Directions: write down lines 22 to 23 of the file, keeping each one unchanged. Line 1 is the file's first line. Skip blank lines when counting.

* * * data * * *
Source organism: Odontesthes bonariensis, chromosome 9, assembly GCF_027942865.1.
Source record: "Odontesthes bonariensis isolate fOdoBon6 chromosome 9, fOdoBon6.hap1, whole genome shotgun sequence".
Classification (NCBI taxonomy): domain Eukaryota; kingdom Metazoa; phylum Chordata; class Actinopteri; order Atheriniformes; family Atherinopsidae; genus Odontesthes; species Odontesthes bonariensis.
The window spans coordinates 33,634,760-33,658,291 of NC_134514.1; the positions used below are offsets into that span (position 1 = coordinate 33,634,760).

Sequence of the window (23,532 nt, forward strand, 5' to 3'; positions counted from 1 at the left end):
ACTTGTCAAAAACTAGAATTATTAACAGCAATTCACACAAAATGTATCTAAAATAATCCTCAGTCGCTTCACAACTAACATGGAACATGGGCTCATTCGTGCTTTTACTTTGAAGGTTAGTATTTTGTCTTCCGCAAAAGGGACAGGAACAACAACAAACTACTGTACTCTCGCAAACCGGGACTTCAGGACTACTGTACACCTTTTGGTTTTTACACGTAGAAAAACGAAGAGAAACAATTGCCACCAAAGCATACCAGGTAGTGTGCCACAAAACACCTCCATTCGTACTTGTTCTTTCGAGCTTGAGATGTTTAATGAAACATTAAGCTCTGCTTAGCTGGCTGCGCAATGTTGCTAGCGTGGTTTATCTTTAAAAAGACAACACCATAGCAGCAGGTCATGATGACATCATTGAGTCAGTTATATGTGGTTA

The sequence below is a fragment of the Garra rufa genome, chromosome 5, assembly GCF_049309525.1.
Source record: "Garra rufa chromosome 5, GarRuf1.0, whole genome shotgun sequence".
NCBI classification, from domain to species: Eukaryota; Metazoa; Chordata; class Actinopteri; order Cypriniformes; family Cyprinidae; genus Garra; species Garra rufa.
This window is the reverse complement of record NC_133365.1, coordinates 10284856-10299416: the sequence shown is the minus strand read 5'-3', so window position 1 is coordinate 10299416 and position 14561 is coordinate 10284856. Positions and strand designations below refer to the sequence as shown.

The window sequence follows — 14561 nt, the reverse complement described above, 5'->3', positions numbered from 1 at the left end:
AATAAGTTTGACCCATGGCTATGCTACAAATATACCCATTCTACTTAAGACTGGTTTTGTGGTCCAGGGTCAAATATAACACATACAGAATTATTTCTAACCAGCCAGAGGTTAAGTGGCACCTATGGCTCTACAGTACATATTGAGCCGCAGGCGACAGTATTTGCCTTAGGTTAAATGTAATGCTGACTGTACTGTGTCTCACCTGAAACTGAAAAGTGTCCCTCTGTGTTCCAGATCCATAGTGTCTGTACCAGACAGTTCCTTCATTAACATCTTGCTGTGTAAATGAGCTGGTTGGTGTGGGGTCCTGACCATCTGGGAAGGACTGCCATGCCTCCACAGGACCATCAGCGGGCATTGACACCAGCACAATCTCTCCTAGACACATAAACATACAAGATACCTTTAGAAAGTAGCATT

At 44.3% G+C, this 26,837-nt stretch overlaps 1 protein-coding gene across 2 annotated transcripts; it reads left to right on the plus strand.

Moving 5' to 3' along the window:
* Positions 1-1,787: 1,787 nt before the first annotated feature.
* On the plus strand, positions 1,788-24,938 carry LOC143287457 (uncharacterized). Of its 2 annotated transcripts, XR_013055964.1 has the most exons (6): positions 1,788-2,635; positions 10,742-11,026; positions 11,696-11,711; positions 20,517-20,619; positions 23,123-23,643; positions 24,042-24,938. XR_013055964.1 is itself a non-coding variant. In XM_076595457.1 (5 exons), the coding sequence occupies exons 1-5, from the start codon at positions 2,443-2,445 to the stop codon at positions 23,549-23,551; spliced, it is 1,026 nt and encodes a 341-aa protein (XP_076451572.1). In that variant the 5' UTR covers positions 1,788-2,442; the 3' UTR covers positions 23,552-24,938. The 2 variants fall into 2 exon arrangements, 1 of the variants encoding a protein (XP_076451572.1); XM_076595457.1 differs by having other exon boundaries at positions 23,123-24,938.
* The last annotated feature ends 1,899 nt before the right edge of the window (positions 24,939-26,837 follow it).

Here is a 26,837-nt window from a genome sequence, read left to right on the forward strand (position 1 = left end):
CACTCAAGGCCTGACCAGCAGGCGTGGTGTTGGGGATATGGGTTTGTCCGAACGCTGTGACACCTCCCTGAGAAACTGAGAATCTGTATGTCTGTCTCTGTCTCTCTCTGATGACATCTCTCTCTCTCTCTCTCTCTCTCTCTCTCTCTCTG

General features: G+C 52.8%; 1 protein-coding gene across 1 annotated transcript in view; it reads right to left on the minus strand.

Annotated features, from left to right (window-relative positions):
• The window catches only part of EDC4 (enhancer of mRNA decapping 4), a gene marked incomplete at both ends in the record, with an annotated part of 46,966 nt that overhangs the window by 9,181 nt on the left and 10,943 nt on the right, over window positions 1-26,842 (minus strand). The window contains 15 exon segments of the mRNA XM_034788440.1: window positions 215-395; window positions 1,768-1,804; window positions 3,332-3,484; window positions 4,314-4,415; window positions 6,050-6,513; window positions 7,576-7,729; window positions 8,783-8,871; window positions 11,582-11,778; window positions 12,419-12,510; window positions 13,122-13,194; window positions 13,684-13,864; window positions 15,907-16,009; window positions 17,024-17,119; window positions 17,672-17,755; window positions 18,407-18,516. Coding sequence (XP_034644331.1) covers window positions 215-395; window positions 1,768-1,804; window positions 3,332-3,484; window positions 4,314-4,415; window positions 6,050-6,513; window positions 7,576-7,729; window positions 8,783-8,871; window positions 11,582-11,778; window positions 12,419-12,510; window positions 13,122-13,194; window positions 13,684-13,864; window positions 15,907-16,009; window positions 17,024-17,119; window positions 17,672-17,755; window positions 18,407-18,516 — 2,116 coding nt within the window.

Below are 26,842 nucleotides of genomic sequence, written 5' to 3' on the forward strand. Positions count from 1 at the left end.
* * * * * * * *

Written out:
• The window catches only part of EDC4 (enhancer of mRNA decapping 4), a gene marked incomplete at both ends in the record, with an annotated part of 46,966 nt that overhangs the window by 9,181 nt on the left and 10,943 nt on the right, over window positions 1-26,842 (minus strand). The window contains 15 exon segments of the mRNA XM_034788440.1: window positions 215-395; window positions 1,768-1,804; window positions 3,332-3,484; window positions 4,314-4,415; window positions 6,050-6,513; window positions 7,576-7,729; window positions 8,783-8,871; window positions 11,582-11,778; window positions 12,419-12,510; window positions 13,122-13,194; window positions 13,684-13,864; window positions 15,907-16,009; window positions 17,024-17,119; window positions 17,672-17,755; window positions 18,407-18,516. Coding sequence (XP_034644331.1) covers window positions 215-395; window positions 1,768-1,804; window positions 3,332-3,484; window positions 4,314-4,415; window positions 6,050-6,513; window positions 7,576-7,729; window positions 8,783-8,871; window positions 11,582-11,778; window positions 12,419-12,510; window positions 13,122-13,194; window positions 13,684-13,864; window positions 15,907-16,009; window positions 17,024-17,119; window positions 17,672-17,755; window positions 18,407-18,516 — 2,116 coding nt within the window.

Below are 26,842 nucleotides of genomic sequence, written 5' to 3' on the forward strand. Positions count from 1 at the left end.